Yes, Nikolaj Coster-Waldau squat-pressed co-star to get into 'Shot Caller' shape

Midway through the new prison drama, Shot Caller,there’s a sight that’s almost as fantastical as anything in Game of Thrones: Nikolaj Coster-Waldau, a.k.a. Jaime Lannister, squat-pressing another burly inmate in his cell as part of a DIY workout session. Somehow, in the midst of what’s otherwise a very gritty and grounded jailhouse story, the sight of the actor working out with a human “dumbbell” sends the film’s improbability factor into overdrive. According to Shot Caller‘s director, Ric Roman Waugh, though, this is precisely the kind of resourcefulness that inmates in the American prison industrial complex have to resort to when bulking up. “That’s what they do in prison,” Waugh tells Yahoo Movies. “Twenty-five years ago, they took the weight piles out of California prisons because the guys were all getting too big. Do you think they’re going to stop working out? No! They went, ‘I’ve got a different way to bench press. Get on my shoulders.‘”

For his part, Coster-Waldau didn’t question the believability of the moment. Neither did he call in a stunt guy to carry the… um, weight of the scene. Instead, he squatted down, invited co-star Keith Jardine to climb on his shoulders and then preceded to raise and lower the nearly 200-pound former MMA fighter-turned-actor. “He was very gentle with me, actually,” Coster-Waldau says, laughing. “He knew that he could kill me in a heartbeat.” In the film, the human squat-presses are only one small part of the intensive training regimen that Coster-Waldau’s character, Jacob Harlon, undergoes during his multi-year stint in the Big House, which transforms him from a well-off businessman into a hardened convict.

It’s worth nothing that getting in shape isn’t a lifestyle choice for Jacob. Instead, it’s both a survival mechanism and a prerequisite of belonging to the white supremacist gang he’s fallen in with for protection rather than any strong belief in their racist ideology. “Some of these gangs are like little armies,” the Danish actor explains. “If you don’t do the workout, you get punished. And they use each other because they’re not allowed to have dumbbells, because they can use them as weapons. So they come up with all these amazing workout routines that are so tough.” Of course, being a Westerosi warrior already demands a certain level of fitness, but Coster-Waldau upped the intensity of his workouts for his prison stint. “There are these crazy burpees you see in the movie where you do three push-ups and then a burpee. I did 60 of those, and I was puking!”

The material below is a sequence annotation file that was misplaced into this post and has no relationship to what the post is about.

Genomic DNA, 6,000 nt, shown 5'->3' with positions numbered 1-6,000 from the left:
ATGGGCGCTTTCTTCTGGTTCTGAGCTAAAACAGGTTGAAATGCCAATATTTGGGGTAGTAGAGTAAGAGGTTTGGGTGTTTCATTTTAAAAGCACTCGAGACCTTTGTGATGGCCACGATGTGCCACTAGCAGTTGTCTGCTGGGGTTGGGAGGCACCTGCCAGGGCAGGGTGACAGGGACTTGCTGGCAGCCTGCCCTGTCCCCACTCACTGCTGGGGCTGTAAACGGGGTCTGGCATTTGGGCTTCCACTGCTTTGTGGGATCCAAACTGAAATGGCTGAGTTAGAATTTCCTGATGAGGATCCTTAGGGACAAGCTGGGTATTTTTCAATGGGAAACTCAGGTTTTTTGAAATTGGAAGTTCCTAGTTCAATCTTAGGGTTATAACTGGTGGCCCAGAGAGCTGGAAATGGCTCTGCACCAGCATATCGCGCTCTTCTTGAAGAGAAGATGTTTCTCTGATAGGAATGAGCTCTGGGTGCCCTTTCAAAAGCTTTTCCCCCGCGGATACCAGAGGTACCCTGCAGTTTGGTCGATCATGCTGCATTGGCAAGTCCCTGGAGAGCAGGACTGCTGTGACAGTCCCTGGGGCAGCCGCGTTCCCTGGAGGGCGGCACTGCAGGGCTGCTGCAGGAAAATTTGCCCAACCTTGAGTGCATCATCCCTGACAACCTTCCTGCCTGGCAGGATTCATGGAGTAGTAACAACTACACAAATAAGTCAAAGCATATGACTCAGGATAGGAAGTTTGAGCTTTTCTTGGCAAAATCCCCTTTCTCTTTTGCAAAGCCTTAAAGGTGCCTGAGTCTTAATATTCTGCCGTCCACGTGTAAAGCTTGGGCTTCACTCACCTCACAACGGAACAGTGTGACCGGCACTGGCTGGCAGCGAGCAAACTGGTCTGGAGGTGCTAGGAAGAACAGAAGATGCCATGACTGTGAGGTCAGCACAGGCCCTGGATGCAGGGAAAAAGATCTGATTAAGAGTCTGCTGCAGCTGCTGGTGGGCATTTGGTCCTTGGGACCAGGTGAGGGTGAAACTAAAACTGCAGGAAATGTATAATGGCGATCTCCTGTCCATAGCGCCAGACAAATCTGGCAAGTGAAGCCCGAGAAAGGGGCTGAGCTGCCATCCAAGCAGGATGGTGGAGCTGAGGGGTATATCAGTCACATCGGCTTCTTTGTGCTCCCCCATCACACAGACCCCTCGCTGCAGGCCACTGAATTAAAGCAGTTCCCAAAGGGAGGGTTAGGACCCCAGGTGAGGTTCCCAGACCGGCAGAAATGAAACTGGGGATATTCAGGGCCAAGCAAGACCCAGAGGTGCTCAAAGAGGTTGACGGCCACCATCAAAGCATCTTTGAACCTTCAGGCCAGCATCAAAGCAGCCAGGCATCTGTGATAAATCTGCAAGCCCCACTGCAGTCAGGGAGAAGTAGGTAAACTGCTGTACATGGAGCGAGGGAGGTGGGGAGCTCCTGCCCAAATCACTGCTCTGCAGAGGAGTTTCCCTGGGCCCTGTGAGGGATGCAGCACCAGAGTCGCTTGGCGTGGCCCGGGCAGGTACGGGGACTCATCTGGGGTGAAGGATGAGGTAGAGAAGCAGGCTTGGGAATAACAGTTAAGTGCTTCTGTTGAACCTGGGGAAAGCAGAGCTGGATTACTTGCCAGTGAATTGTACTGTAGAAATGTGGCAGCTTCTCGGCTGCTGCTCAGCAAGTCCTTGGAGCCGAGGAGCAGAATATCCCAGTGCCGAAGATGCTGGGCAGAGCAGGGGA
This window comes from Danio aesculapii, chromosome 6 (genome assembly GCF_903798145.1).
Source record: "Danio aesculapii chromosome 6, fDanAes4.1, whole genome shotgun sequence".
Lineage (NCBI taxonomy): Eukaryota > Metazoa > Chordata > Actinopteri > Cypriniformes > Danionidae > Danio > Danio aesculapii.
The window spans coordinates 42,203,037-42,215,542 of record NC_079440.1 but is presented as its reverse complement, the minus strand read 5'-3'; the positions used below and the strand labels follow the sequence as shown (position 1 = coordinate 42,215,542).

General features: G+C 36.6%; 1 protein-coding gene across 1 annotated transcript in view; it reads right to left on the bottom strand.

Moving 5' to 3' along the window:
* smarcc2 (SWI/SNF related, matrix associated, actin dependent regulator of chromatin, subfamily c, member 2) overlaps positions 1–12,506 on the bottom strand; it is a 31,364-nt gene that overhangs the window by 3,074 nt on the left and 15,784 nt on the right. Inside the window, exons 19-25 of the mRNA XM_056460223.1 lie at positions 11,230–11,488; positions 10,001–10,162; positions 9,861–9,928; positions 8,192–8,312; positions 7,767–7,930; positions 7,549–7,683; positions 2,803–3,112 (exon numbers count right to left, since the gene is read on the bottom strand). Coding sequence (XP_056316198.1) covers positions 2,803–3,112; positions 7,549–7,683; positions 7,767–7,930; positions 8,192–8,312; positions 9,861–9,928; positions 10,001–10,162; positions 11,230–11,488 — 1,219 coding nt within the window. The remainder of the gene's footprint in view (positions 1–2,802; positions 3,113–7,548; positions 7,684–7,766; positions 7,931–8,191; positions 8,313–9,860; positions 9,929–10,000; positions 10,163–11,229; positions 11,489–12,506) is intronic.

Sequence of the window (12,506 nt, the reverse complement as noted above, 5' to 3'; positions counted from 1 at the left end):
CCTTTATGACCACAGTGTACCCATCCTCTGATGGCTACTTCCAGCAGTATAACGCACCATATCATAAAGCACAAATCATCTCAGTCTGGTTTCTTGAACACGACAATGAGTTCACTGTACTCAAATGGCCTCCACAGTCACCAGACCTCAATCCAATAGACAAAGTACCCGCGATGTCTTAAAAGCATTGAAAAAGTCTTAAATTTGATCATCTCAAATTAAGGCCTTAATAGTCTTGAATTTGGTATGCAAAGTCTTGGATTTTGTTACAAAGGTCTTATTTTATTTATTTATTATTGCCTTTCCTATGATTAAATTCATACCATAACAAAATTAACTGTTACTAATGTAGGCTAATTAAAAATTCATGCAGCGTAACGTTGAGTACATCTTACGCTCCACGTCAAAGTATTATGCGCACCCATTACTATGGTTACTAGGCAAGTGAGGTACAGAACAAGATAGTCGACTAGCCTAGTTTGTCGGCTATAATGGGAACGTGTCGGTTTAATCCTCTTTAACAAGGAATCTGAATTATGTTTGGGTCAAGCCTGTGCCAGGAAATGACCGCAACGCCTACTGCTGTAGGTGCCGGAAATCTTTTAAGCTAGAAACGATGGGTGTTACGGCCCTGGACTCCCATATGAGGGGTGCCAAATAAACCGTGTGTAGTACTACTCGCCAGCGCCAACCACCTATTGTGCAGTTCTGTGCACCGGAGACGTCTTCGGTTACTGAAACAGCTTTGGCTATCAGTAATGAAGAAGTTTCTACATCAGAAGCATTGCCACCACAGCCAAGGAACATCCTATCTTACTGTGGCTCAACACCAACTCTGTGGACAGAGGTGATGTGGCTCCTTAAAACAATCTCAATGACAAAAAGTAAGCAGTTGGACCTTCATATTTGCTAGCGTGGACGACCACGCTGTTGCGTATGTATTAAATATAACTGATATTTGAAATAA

Little details like the existence of human dumbbells are just some of the facts that Waugh has acquired during his nine-year, three-movie residency in the American penal system. A former stuntman, he drew on the drama surrounding a real-life prison scandal for his 2008 feature, Felon, starring Stephen Dorff as a new fish and Val Kilmer as a battle-scarred jailhouse veteran. Five years later, he provided Dwayne Johnson with one of his meatiest dramatic roles in Snitch, playing a father who goes to extreme lengths in order to protect his incarcerated son. “What really strikes a chord with me with these stories is putting your protagonist in these situations where there’s only a left or right turn, and there is no reverse. That’s what prison gives you. I’ve had people say to me, ‘I wouldn’t want to stab people and murder, and so maybe I would just let myself get raped once.’ And I would think, ‘What makes you think it’s once?'”

Coming from Denmark, which boasts a markedly different prison environment, Coster-Waldau availed himself of his director’s extensive knowledge of what the general population faces in an American lockup. “Learning the history of the gang system inside the prisons and how that came about kind of shocked me,” he says. “I always assumed that the gangs originated in the streets and spilled into prison. To find out that a lot of these gangs originate from prison and are run from inside was mind-boggling. It was also shocking [to learn] that America locks up more people per capita than any other developed country in the world. Why is that? No country can afford to waste that kind of human resource. They European prison systems aren’t perfect or anything, but I look at the numbers and we just don’t lock up as many people.”

Currently playing in limited theatrical release and on VOD, Shot Caller marks the end of Waugh’s unofficial prison trilogy… for now, at least. His next assignment is Angel Has Fallen, the third chapter in the Gerard Butler-led franchise about trouble-prone Secret Service agent, Mike Banning. Having already battled terrorists inside the White House and on the streets of London, Banning now has to keep Air Force One aloft after its seized by trigger-happy gunmen. It’ll be the biggest-budgeted film Waugh has directed yet, but the confined setting of an airplane, even one as big as Air Force One, does make it a natural evolution from his training ground in claustrophobic jail cells. “They’re letting me redefine [the franchise] to where it’s a personal journey for Mike Banning,” Waugh reveals. “We’re getting inside Mike Banning’s head and understand what makes him tick. That’s where Gerry wants to go with the franchise, and that’s what really excited me because if you look at the movies I do, they’re always an intimate, insular look at things.” We can’t wait to see Butler do his own human-on-human squat-press.

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